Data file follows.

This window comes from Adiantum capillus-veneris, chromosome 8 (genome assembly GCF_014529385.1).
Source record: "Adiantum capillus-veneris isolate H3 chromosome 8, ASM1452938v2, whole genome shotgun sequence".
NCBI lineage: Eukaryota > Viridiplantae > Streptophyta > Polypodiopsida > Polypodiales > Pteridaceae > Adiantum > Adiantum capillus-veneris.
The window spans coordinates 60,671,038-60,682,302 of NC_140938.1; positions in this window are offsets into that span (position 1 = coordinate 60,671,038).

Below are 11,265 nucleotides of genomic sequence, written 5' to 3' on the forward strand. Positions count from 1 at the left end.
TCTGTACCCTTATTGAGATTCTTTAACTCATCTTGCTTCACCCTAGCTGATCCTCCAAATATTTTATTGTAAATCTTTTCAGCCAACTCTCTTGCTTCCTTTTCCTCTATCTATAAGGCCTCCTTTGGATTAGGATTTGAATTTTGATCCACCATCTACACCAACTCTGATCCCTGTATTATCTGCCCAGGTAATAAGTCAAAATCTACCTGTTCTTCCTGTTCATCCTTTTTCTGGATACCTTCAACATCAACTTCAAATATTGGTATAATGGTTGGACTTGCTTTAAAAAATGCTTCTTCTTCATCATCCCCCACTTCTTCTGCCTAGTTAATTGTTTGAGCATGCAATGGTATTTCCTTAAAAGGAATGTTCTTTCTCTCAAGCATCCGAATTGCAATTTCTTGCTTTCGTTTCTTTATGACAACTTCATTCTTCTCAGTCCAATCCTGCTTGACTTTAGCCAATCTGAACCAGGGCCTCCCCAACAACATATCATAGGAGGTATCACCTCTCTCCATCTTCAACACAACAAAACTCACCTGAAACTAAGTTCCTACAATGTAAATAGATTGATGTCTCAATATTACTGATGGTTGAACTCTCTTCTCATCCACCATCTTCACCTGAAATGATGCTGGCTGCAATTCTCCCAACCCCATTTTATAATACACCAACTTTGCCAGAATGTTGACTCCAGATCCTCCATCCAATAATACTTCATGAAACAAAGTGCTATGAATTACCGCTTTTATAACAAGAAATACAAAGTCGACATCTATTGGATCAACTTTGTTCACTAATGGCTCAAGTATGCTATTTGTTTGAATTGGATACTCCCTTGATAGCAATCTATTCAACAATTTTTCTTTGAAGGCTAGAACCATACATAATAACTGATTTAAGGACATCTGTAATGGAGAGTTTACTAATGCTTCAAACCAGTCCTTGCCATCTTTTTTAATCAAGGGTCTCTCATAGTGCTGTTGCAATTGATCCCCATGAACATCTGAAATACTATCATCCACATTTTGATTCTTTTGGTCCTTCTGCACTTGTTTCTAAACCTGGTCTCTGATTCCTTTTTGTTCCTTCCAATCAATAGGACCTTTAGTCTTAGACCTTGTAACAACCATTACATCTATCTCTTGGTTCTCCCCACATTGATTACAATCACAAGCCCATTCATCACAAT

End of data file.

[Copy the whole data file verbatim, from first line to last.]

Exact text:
This window comes from Adiantum capillus-veneris, chromosome 8 (genome assembly GCF_014529385.1).
Source record: "Adiantum capillus-veneris isolate H3 chromosome 8, ASM1452938v2, whole genome shotgun sequence".
NCBI lineage: Eukaryota > Viridiplantae > Streptophyta > Polypodiopsida > Polypodiales > Pteridaceae > Adiantum > Adiantum capillus-veneris.
The window spans coordinates 60,671,038-60,682,302 of NC_140938.1; positions in this window are offsets into that span (position 1 = coordinate 60,671,038).

Below are 11,265 nucleotides of genomic sequence, written 5' to 3' on the forward strand. Positions count from 1 at the left end.
TCTGTACCCTTATTGAGATTCTTTAACTCATCTTGCTTCACCCTAGCTGATCCTCCAAATATTTTATTGTAAATCTTTTCAGCCAACTCTCTTGCTTCCTTTTCCTCTATCTATAAGGCCTCCTTTGGATTAGGATTTGAATTTTGATCCACCATCTACACCAACTCTGATCCCTGTATTATCTGCCCAGGTAATAAGTCAAAATCTACCTGTTCTTCCTGTTCATCCTTTTTCTGGATACCTTCAACATCAACTTCAAATATTGGTATAATGGTTGGACTTGCTTTAAAAAATGCTTCTTCTTCATCATCCCCCACTTCTTCTGCCTAGTTAATTGTTTGAGCATGCAATGGTATTTCCTTAAAAGGAATGTTCTTTCTCTCAAGCATCCGAATTGCAATTTCTTGCTTTCGTTTCTTTATGACAACTTCATTCTTCTCAGTCCAATCCTGCTTGACTTTAGCCAATCTGAACCAGGGCCTCCCCAACAACATATCATAGGAGGTATCACCTCTCTCCATCTTCAACACAACAAAACTCACCTGAAACTAAGTTCCTACAATGTAAATAGATTGATGTCTCAATATTACTGATGGTTGAACTCTCTTCTCATCCACCATCTTCACCTGAAATGATGCTGGCTGCAATTCTCCCAACCCCATTTTATAATACACCAACTTTGCCAGAATGTTGACTCCAGATCCTCCATCCAATAATACTTCATGAAACAAAGTGCTATGAATTACCGCTTTTATAACAAGAAATACAAAGTCGACATCTATTGGATCAACTTTGTTCACTAATGGCTCAAGTATGCTATTTGTTTGAATTGGATACTCCCTTGATAGCAATCTATTCAACAATTTTTCTTTGAAGGCTAGAACCATACATAATAACTGATTTAAGGACATCTGTAATGGAGAGTTTACTAATGCTTCAAACCAGTCCTTGCCATCTTTTTTAATCAAGGGTCTCTCATAGTGCTGTTGCAATTGATCCCCATGAACATCTGAAATACTATCATCCACATTTTGATTCTTTTGGTCCTTCTGCACTTGTTTCTAAACCTGGTCTCTGATTCCTTTTTGTTCCTTCCAATCAATAGGACCTTTAGTCTTAGACCTTGTAACAACCATTACATCTATCTCTTGGTTCTCCCCACATTGATTACAATCACAAGCCCATTCATCACAAT